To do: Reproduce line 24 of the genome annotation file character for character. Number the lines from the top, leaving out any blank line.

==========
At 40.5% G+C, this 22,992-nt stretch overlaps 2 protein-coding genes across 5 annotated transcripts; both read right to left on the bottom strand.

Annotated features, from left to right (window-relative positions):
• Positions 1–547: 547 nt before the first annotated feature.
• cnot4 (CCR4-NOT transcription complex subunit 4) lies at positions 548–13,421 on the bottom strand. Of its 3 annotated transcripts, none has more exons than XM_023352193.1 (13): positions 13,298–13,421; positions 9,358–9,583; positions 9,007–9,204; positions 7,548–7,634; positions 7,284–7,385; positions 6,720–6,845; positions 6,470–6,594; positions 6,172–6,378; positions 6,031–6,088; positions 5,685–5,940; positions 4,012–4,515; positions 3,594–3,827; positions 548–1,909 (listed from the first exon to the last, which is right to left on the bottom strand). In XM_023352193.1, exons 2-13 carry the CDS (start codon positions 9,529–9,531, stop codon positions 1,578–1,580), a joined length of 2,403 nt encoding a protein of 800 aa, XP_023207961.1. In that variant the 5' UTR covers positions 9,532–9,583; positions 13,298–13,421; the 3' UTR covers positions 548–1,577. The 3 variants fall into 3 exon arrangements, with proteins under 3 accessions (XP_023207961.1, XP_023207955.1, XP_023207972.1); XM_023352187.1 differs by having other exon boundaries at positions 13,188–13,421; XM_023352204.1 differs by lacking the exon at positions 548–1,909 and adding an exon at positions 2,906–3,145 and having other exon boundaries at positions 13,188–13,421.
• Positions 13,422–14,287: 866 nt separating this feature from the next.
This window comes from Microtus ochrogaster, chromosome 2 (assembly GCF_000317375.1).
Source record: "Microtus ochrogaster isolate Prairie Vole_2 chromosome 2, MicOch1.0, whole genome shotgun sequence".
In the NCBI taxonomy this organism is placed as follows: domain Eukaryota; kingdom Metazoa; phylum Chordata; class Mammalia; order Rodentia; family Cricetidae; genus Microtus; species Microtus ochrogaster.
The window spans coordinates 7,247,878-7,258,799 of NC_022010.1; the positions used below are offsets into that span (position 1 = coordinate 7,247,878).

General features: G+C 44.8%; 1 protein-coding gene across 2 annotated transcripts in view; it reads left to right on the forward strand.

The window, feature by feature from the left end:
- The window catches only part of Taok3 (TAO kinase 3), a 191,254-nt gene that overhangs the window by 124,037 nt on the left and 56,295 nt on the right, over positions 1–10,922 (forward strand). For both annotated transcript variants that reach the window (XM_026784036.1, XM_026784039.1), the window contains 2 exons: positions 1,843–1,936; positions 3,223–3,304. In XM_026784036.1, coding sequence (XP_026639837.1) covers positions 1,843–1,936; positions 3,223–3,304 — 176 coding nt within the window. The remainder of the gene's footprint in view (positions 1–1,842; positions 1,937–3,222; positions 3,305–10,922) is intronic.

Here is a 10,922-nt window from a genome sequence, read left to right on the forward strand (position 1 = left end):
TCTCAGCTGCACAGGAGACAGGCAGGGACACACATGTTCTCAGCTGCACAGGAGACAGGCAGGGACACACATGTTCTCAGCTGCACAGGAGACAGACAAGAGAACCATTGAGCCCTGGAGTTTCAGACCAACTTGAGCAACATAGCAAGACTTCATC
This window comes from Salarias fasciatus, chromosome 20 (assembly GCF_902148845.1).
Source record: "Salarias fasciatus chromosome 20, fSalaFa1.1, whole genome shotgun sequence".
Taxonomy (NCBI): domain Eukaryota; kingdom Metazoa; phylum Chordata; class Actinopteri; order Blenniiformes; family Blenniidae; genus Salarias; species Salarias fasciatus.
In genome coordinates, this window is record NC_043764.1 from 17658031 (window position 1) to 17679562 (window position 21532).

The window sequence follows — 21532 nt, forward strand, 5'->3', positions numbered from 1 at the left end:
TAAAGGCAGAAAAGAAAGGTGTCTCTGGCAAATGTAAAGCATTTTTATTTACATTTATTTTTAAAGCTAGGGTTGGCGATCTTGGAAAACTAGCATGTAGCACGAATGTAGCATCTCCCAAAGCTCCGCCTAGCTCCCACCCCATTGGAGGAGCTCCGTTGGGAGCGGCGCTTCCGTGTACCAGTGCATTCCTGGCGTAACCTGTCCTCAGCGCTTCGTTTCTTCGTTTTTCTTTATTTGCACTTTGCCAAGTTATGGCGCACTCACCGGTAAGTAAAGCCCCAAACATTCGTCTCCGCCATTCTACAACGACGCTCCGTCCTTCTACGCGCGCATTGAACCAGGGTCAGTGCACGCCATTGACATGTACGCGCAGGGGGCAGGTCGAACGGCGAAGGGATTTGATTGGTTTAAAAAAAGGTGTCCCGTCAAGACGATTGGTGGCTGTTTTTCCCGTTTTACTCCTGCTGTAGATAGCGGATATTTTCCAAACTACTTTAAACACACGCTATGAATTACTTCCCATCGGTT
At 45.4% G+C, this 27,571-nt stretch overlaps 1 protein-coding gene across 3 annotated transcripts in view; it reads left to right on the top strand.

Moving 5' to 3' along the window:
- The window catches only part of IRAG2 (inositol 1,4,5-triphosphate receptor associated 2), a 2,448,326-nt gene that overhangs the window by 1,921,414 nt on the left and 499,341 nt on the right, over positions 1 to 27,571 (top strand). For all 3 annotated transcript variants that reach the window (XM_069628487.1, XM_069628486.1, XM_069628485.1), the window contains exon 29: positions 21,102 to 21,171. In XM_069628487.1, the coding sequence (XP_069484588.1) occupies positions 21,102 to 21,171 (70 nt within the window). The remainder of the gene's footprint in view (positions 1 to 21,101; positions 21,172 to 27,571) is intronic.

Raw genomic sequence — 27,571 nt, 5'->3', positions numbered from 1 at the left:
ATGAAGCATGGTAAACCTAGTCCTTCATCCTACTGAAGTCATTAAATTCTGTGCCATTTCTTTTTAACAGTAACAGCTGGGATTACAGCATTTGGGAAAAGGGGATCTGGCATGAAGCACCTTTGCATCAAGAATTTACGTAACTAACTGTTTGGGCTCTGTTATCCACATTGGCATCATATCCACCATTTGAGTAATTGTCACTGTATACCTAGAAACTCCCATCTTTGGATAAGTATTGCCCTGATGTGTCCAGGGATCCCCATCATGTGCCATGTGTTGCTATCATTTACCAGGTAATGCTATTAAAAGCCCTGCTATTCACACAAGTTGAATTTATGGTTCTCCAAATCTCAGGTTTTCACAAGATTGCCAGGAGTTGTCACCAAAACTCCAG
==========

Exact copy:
Raw genomic sequence — 27,571 nt, 5'->3', positions numbered from 1 at the left: